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1812: The War Nobody Won Book Report

Autor:   •  March 18, 2016  •  Research Paper  •  2,014 Words (9 Pages)  •  838 Views

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1812: The War Nobody Won Book Report

1812: The War Nobody Won was written by Albert Marrin in May of 1985 in an attempt to create a very short and concise novel that conveyed the major events leading up to and during the conflict. Albert Marrin is a historian and the author of more than twenty nonfiction books for young people. He has won various awards for his writing, including the 2005 James Madison Book Award and the 2008 National Endowment for Humanities Medal. 1812: The War Nobody Won was Marrin’s ninth book and being non-fiction looked at the three major fronts of the war: the naval conflict on the coast, the U.S. campaign in Canada and the Battle of New Orleans and Jackson’s dealings with the British in Louisiana.

In this book Marrin discusses many real people and their actions during the course of the War of 1812. One of the more prominent figures is Thomas Jefferson. Marrin portrays Jefferson as the solid rock in a turbulent sea. Thomas Jefferson did his best to get the British to respect Americans while also fending off the angry warhawks wanting to make them pay for impressing U.S. seamen. Another leading man was the Shawnee Chief Tecumseh whom is shown as an honorable leader among what would otherwise be savages. I probably found this the most interesting because he would actually use lethal force in defense of prisoners of war. In the book it states that “At a time when it was Indian custom to torture war prisoners, he treated them with kindness and respect,” (16) and “Whites admired him and listened when he spoke,” (16) truly showing how great of a man he was.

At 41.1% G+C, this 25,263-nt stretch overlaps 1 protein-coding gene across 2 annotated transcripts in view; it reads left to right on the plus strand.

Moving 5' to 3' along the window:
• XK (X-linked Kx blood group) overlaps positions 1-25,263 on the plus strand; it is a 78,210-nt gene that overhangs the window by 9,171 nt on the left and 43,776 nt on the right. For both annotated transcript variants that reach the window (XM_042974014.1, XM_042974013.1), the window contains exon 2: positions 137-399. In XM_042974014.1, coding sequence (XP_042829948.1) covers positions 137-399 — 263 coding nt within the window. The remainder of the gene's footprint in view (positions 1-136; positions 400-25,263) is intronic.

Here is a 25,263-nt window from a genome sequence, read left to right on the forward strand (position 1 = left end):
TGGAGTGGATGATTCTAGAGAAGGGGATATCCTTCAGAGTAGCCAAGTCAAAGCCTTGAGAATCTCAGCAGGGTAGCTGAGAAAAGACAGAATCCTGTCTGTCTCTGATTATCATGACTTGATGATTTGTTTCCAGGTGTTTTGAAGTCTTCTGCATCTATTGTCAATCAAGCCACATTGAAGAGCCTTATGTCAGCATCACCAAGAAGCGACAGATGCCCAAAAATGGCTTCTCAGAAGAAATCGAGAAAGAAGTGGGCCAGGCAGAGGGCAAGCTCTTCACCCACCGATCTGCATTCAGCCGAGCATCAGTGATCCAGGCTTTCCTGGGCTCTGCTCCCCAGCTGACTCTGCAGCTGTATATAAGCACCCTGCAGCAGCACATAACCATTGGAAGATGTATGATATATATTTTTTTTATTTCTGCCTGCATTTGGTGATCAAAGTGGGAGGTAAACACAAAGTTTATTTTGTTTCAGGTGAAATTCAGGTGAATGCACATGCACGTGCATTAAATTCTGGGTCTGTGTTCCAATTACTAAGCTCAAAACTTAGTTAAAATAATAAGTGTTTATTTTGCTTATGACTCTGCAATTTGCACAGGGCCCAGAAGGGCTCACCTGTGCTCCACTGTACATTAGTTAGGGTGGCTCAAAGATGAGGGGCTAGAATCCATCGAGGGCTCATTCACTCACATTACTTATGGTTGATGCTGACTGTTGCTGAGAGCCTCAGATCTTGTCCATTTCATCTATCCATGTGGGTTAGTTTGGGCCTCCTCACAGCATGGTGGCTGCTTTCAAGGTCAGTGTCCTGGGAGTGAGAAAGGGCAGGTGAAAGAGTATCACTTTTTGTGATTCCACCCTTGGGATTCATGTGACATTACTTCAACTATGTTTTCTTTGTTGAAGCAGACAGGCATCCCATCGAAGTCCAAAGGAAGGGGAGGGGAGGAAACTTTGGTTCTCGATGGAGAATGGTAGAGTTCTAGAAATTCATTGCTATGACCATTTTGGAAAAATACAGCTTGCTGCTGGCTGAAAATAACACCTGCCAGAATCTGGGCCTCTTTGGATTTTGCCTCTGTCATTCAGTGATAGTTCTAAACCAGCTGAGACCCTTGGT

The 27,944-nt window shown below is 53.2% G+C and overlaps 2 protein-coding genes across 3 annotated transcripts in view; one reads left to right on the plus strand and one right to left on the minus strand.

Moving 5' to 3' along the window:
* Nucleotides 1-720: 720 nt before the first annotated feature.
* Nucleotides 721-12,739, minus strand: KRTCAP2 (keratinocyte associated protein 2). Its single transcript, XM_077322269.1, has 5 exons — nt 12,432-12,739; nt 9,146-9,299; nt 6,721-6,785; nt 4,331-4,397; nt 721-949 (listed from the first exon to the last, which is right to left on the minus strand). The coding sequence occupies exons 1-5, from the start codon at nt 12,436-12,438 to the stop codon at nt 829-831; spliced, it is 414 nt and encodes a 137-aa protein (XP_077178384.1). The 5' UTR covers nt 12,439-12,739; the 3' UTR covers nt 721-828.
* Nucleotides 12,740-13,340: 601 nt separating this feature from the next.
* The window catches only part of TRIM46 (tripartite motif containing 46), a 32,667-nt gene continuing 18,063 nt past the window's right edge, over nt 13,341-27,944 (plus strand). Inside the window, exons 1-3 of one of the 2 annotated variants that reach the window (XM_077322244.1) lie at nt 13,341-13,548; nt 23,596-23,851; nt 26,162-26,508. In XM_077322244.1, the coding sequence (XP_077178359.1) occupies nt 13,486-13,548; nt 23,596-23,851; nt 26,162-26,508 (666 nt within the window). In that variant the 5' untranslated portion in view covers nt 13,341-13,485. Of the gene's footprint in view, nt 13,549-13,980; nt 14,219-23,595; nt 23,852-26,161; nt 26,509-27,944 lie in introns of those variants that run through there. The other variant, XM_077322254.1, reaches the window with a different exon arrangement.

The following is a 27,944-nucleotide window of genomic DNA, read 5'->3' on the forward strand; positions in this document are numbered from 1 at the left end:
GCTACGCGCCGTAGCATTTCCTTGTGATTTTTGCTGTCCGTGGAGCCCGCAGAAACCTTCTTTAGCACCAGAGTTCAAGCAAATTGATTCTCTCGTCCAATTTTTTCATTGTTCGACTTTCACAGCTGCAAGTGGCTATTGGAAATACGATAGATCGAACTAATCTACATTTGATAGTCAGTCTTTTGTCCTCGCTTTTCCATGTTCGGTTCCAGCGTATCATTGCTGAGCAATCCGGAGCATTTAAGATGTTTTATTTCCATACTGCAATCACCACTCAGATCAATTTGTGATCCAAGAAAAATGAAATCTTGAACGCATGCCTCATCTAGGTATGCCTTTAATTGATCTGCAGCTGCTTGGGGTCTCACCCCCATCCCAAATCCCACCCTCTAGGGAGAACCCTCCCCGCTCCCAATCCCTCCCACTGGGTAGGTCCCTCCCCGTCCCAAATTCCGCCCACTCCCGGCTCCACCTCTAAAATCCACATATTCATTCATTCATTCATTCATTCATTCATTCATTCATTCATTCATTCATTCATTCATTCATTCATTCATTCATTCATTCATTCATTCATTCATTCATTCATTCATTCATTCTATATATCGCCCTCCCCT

The first chapter of this book sets the scene for war beginning with Captain James Barron and the Chesapeake being chased down by a British warship forcing her surrender. The Chesapeake was then boarded and four “deserters” were taken forcibly by the British even though one of them was a free African American and had no ties to the British. This event showed what life was like for the U.S. merchant fleet and its sailors. Many men were impressed several times and all hated the British for the practice. Not only did the practice cause contempt for the British from the merchant fleet, but the impressment of sailors also infuriated the general public and the first warhawks started calling for war. On the frontier the British were selling weapons to Tecumseh who had hopes of creating a united Indian people and stopping America’s westward expansion. The state’s militia men were kept very busy fending off numerous Indian attacks on settlements. When the Americans discovered British weapons at the Battle of Tippecanoe their anger was strengthened and the warhawks numbers grew. Shortly thereafter President Madison signed a declaration of war because “ of Great Britain’s impressment of seamen, its Orders in Council, and its encouragement of Indian uprisings on the frontier,” (19).

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